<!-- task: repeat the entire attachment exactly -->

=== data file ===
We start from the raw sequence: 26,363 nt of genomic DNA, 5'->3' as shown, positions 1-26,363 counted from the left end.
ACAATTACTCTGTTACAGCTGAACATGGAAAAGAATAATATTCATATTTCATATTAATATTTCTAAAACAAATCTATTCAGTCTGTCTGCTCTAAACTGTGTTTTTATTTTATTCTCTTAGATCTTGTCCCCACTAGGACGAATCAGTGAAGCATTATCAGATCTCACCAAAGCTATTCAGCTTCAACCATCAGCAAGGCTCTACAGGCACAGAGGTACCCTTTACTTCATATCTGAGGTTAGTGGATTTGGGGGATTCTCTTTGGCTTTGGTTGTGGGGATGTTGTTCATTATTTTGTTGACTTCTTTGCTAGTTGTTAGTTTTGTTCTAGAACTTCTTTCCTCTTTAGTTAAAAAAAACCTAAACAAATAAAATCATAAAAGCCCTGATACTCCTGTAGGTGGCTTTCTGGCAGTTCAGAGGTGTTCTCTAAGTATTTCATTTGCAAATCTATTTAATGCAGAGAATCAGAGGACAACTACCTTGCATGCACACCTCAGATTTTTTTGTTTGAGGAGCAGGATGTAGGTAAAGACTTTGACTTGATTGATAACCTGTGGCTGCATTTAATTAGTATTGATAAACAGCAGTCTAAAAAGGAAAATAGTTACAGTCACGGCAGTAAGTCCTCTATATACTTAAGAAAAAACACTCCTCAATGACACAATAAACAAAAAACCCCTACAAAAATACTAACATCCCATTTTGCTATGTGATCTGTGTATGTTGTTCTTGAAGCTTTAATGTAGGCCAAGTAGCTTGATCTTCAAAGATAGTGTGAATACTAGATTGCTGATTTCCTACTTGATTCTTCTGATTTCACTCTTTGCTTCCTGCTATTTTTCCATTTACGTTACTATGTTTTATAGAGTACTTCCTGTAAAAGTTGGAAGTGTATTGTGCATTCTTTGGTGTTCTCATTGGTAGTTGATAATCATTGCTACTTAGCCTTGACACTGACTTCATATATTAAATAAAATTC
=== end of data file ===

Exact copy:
We start from the raw sequence: 26,363 nt of genomic DNA, 5'->3' as shown, positions 1-26,363 counted from the left end.
ACAATTACTCTGTTACAGCTGAACATGGAAAAGAATAATATTCATATTTCATATTAATATTTCTAAAACAAATCTATTCAGTCTGTCTGCTCTAAACTGTGTTTTTATTTTATTCTCTTAGATCTTGTCCCCACTAGGACGAATCAGTGAAGCATTATCAGATCTCACCAAAGCTATTCAGCTTCAACCATCAGCAAGGCTCTACAGGCACAGAGGTACCCTTTACTTCATATCTGAGGTTAGTGGATTTGGGGGATTCTCTTTGGCTTTGGTTGTGGGGATGTTGTTCATTATTTTGTTGACTTCTTTGCTAGTTGTTAGTTTTGTTCTAGAACTTCTTTCCTCTTTAGTTAAAAAAAACCTAAACAAATAAAATCATAAAAGCCCTGATACTCCTGTAGGTGGCTTTCTGGCAGTTCAGAGGTGTTCTCTAAGTATTTCATTTGCAAATCTATTTAATGCAGAGAATCAGAGGACAACTACCTTGCATGCACACCTCAGATTTTTTTGTTTGAGGAGCAGGATGTAGGTAAAGACTTTGACTTGATTGATAACCTGTGGCTGCATTTAATTAGTATTGATAAACAGCAGTCTAAAAAGGAAAATAGTTACAGTCACGGCAGTAAGTCCTCTATATACTTAAGAAAAAACACTCCTCAATGACACAATAAACAAAAAACCCCTACAAAAATACTAACATCCCATTTTGCTATGTGATCTGTGTATGTTGTTCTTGAAGCTTTAATGTAGGCCAAGTAGCTTGATCTTCAAAGATAGTGTGAATACTAGATTGCTGATTTCCTACTTGATTCTTCTGATTTCACTCTTTGCTTCCTGCTATTTTTCCATTTACGTTACTATGTTTTATAGAGTACTTCCTGTAAAAGTTGGAAGTGTATTGTGCATTCTTTGGTGTTCTCATTGGTAGTTGATAATCATTGCTACTTAGCCTTGACACTGACTTCATATATTAAATAAAATTC